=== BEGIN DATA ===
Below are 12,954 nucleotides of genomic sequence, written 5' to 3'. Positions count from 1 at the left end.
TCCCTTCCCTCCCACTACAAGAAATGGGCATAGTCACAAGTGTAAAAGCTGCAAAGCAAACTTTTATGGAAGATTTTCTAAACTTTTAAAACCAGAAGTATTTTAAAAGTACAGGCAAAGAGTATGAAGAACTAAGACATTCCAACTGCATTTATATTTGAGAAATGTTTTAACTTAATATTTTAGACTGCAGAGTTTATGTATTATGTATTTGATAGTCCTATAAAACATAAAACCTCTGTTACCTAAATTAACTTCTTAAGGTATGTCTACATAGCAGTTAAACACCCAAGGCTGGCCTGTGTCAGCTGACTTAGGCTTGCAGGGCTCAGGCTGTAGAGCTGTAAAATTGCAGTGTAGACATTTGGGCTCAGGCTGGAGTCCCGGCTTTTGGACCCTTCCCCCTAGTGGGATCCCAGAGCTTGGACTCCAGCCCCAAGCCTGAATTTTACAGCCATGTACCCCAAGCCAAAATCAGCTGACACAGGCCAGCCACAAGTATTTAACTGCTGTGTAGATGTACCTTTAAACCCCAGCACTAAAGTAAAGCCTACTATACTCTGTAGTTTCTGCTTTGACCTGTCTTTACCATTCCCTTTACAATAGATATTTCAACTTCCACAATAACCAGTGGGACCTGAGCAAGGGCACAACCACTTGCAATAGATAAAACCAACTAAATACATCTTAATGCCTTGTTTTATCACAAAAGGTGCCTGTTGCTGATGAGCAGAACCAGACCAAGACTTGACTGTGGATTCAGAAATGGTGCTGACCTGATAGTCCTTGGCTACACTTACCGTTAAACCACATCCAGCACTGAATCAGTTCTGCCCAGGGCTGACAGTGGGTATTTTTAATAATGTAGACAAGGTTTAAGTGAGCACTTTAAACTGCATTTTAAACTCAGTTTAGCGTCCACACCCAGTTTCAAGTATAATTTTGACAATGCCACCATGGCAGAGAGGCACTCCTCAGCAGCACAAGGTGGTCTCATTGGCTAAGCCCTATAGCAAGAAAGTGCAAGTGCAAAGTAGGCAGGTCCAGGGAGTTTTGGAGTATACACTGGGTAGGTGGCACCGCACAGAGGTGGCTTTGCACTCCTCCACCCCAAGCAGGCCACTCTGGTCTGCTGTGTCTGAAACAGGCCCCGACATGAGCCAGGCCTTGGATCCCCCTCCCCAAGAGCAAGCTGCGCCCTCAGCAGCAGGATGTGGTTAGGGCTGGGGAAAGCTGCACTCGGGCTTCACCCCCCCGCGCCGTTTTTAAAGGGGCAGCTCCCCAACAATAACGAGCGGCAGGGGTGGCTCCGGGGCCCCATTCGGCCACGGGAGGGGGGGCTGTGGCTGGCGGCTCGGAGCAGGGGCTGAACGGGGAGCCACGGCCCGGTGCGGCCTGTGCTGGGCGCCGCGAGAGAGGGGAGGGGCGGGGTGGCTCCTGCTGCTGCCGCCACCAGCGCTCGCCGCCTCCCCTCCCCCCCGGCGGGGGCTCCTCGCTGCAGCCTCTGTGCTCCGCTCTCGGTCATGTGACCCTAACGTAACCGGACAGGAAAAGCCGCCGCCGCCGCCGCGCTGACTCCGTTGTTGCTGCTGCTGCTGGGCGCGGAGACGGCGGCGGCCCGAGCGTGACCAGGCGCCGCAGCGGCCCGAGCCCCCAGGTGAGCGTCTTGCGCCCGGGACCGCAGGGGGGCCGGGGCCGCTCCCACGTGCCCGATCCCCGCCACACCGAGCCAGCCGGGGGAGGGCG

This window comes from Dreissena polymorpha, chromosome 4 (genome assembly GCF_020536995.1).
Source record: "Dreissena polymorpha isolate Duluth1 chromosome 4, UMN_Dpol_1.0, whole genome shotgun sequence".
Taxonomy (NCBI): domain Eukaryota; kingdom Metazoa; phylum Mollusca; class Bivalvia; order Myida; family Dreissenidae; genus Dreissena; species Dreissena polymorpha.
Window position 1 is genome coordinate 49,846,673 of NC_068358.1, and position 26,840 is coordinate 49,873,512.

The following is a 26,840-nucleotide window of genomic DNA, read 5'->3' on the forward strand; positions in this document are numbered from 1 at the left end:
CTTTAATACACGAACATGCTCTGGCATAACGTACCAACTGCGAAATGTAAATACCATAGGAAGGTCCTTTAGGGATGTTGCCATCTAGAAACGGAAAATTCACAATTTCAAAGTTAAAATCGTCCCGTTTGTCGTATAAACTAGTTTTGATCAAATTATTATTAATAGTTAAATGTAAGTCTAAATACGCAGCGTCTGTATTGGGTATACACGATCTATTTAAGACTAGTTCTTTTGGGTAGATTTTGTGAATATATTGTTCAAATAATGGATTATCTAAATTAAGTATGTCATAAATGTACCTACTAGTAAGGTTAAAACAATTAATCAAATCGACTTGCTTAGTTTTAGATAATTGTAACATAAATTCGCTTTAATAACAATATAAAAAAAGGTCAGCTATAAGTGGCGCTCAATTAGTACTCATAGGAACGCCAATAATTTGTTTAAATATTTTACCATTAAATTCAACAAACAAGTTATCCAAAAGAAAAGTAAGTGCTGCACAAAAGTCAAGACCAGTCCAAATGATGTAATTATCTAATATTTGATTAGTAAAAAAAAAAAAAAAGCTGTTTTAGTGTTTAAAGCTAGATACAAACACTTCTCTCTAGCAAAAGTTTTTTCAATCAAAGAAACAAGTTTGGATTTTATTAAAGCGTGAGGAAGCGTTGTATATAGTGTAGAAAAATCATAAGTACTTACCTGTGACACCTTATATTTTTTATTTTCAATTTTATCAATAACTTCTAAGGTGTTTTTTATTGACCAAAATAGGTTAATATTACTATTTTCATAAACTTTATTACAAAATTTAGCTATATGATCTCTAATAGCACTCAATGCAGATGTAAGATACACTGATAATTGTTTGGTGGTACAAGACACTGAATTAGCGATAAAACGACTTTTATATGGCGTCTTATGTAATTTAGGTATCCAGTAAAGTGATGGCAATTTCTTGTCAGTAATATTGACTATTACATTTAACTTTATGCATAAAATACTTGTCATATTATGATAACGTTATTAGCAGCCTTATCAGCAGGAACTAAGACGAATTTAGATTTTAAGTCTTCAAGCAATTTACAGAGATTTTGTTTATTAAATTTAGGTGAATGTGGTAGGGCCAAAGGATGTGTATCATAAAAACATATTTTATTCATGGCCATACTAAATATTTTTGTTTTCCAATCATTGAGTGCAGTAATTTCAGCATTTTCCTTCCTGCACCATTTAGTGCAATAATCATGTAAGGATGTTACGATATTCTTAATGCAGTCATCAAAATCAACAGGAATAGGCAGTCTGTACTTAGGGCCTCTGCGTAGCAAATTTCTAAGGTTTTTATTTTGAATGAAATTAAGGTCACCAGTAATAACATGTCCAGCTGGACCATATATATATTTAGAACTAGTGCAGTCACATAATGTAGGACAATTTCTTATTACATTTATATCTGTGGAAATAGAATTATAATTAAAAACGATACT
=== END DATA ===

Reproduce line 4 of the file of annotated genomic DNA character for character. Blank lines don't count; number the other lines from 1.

Source record: "Dreissena polymorpha isolate Duluth1 chromosome 4, UMN_Dpol_1.0, whole genome shotgun sequence".